Mar 25, 2012

Upendra and the great identity theft of Hinduism

When I first heard the name Upendra as a child, I wondered who this Upendra could be, because as far as I know, there is no Upa – Indra or vice president of Indra lok. For long I wondered, until finally Mahabharata gave me the answer.  It is none other than Vishnu, the central figure of Hindu trinity!
Why is Vishnu called deputy Indra? To answer the question, let us start with the current status of Vishnu. Vishnu is one of the most visible deities as the basis of both Ram and Krishna. He sustains the world. He is featured in many creation stories (Here, it has to be noted that Brahma’s creation story is only the most popular one. There are many more out there, featuring every obscure god that ever sat in a temple. The Mahabharata itself contains more than a dozen.) Even in stories where Brahma is the creator, Vishnu is usually the second being in existence.
However, it was not always so. Mahabharata listed Vishnu as one of the eight “Adityas”, or sons of Aditi and Kashyap. As such, he was lumped together with other Adityas like Indra, Agni and Surya, who are no more than demigods today. It is clear that during Mahabharata days, Vishnu too was no more than a demigod. Though he is renowned as a warrior, his chief claim to fame is being the “younger brother of Indra”. Some of his avatars like are mentioned in higgledy-piggledy order, but many are missing, and the word Dashavatar did not exist.  The most damning is the story of Matsya avatar. Today it is believed to be Vishnu’s first avatar, but back then, when Manu asked the fish: “Who are you?” The fish replied, “I am Brahma”. (Vana Parva Chapter 186).
How did Vishnu take over Brahma’s identity? Vishnu’s story was elaborated in later Puranas like Bhagawat Puran, Garud Puran and others.  Matsya Purana is credited with hijacking the story of the fish, and for the first time identified the fish as Vishnu. Bhagawat and Garuda Puran listed the ten avatars of Vishnu and cemented his reputation.
Krishna is integrally bound to Vishnu, and his image makeover post-Mahabharata also boosted Vishnu’s profile tremendously.  Mahabharata is the oldest source of Krishna’s story, and in it he is a serious statesman and philosopher with none of the playfulness that characterizes him today. In his childhood he killed demons like Putana, etc, but there is no makhan stealing. There are no Gopinis, and the number 16,000 probably came from the 16,000 damsels he rescued from demon Narakasura. He married them to give them social status, but there is no evidence that he romanced any, let alone all, of them. He is happy with his eight wives and very much in love with his principal queen Rukmini. Radha is nowhere to be found. Krishna’s story is told tangentially in Mahabharata, but from these sketchy outlines rose an amazing cornucopia of folk tales. The tales culminated in Bhagawat Puran, which completely reverts Krishna’s image by portraying him as mischievous child, lover boy and trickster. Today these later stories of Vishnu’s supremacy are more popular than the earlier versions. These Puranas firmly establish Krishna and Vishnu’s supremacy over other gods.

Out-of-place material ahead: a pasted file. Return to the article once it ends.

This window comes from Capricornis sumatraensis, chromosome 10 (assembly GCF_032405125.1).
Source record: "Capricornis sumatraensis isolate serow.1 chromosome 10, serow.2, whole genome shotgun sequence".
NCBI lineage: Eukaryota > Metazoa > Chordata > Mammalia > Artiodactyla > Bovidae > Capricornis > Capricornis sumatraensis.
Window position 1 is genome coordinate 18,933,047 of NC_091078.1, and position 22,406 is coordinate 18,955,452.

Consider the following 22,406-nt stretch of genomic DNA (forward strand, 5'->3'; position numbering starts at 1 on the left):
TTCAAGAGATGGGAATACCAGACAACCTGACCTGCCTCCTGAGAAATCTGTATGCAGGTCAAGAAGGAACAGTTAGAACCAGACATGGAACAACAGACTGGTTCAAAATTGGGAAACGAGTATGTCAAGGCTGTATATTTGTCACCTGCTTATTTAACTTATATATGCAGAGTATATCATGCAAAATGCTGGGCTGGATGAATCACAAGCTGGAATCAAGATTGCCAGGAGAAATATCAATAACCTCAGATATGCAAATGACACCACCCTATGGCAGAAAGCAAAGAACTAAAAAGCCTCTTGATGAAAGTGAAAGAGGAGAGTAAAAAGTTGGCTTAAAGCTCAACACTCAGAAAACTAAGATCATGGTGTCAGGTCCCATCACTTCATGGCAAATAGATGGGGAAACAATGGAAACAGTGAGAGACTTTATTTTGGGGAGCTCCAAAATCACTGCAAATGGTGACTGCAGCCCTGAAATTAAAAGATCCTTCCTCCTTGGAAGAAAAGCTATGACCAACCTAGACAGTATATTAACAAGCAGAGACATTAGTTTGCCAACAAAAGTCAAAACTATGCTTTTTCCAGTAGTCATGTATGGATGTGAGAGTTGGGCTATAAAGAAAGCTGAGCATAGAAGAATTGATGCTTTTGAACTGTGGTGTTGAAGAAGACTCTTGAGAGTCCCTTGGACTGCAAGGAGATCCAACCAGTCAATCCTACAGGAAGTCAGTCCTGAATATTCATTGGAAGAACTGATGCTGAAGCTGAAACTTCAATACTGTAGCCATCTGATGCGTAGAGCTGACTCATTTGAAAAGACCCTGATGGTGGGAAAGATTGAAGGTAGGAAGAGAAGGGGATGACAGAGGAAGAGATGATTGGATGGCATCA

According to scholars, Mahabharata was compiled over centuries by different writers. As a result, the effect of Krishna and Vishnu’s makeover is felt in Mahabharata itself. Mahabharata identifies Vishnu with Krishna, and Bhagawat Geeta seals Vishnu’s reputation by describing his grand universal form. There are also many creation stories featuring Vishnu as creator. Laypersons may get confused as to which image of Vishnu is more authentic. But then the text gives clues to decide which part of the story is integral and which is extraneous. When Krishna claps Arjun’s back in the heat of battle and says “Well done Arjun! That was a deed worthy of Indra’s younger brother!” then it has certainly more credibility than a list of Vishnu’s names thrust unceremoniously in the middle of nowhere. In most of the core story, Vishnu is known as second Indra, and he becomes the supreme deity only when the story digresses.
The process of Vishnu’s rise from a mere demigod to first being in existence sheds light on the evolution of Hinduism. Hinduism has been evolving ever since it began, and its gods rise and fall according to fickle public tastes.  How else do we explain that no one pays the slightest heed to gods of the Vedas like Brahma, Indra, Mitra and Varun? Most people have not even heard of the last two. Indra used to be revered by the characters of Mahabharata as the ultimate warrior god. They were in awe of Indra’s brave deeds, and their dearest wish was to be as famous as the “lord of hundred sacrifices!” Today he is famous only as a wimp who runs to Vishnu with every trouble. Once Brahma was respected as the creator and the soul of the universe, but today there are few temples and no festivals dedicated to Brahma. In South Asia, Vishnu managed to become Matsya and oust Brahma from the picture. (It could be the oldest known case of identity theft!) But it is interesting to note that in other parts of the world like Thailand where Hinduism evolved differently, Brahma still reigns supreme.
The process illuminates how gods too find and lose favor according to fashion, and inconsistent stories (like Vishnu’s identity as second Indra) are forgotten in the face of the reigning god’s glory.
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